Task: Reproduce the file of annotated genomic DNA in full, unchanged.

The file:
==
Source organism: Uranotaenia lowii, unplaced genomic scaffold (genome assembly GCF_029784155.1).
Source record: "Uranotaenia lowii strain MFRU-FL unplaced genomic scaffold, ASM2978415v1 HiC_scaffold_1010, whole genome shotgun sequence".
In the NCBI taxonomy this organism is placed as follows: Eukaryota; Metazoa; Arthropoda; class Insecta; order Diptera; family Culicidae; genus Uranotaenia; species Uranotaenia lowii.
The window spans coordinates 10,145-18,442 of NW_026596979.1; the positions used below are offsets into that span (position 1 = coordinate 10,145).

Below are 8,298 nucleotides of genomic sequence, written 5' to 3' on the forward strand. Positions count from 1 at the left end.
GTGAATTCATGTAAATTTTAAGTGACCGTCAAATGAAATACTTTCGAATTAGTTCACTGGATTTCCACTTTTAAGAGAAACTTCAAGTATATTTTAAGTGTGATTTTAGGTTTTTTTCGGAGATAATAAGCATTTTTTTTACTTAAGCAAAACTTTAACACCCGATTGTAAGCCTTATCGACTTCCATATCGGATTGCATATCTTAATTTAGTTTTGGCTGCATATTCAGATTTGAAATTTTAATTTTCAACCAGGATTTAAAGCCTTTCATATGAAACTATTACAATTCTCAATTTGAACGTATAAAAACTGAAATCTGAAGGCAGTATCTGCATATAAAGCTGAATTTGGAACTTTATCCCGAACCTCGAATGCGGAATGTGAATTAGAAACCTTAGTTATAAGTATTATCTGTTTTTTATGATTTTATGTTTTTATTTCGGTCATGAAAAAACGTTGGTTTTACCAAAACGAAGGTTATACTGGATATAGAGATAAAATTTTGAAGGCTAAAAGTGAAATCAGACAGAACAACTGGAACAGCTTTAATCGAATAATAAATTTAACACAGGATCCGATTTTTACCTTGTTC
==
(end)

Source organism: Uranotaenia lowii, unplaced genomic scaffold (genome assembly GCF_029784155.1).
Source record: "Uranotaenia lowii strain MFRU-FL unplaced genomic scaffold, ASM2978415v1 HiC_scaffold_1010, whole genome shotgun sequence".
In the NCBI taxonomy this organism is placed as follows: Eukaryota; Metazoa; Arthropoda; class Insecta; order Diptera; family Culicidae; genus Uranotaenia; species Uranotaenia lowii.
The window spans coordinates 10,145-18,442 of NW_026596979.1; the positions used below are offsets into that span (position 1 = coordinate 10,145).

Below are 8,298 nucleotides of genomic sequence, written 5' to 3' on the forward strand. Positions count from 1 at the left end.
GTGAATTCATGTAAATTTTAAGTGACCGTCAAATGAAATACTTTCGAATTAGTTCACTGGATTTCCACTTTTAAGAGAAACTTCAAGTATATTTTAAGTGTGATTTTAGGTTTTTTTCGGAGATAATAAGCATTTTTTTTACTTAAGCAAAACTTTAACACCCGATTGTAAGCCTTATCGACTTCCATATCGGATTGCATATCTTAATTTAGTTTTGGCTGCATATTCAGATTTGAAATTTTAATTTTCAACCAGGATTTAAAGCCTTTCATATGAAACTATTACAATTCTCAATTTGAACGTATAAAAACTGAAATCTGAAGGCAGTATCTGCATATAAAGCTGAATTTGGAACTTTATCCCGAACCTCGAATGCGGAATGTGAATTAGAAACCTTAGTTATAAGTATTATCTGTTTTTTATGATTTTATGTTTTTATTTCGGTCATGAAAAAACGTTGGTTTTACCAAAACGAAGGTTATACTGGATATAGAGATAAAATTTTGAAGGCTAAAAGTGAAATCAGACAGAACAACTGGAACAGCTTTAATCGAATAATAAATTTAACACAGGATCCGATTTTTACCTTGTTC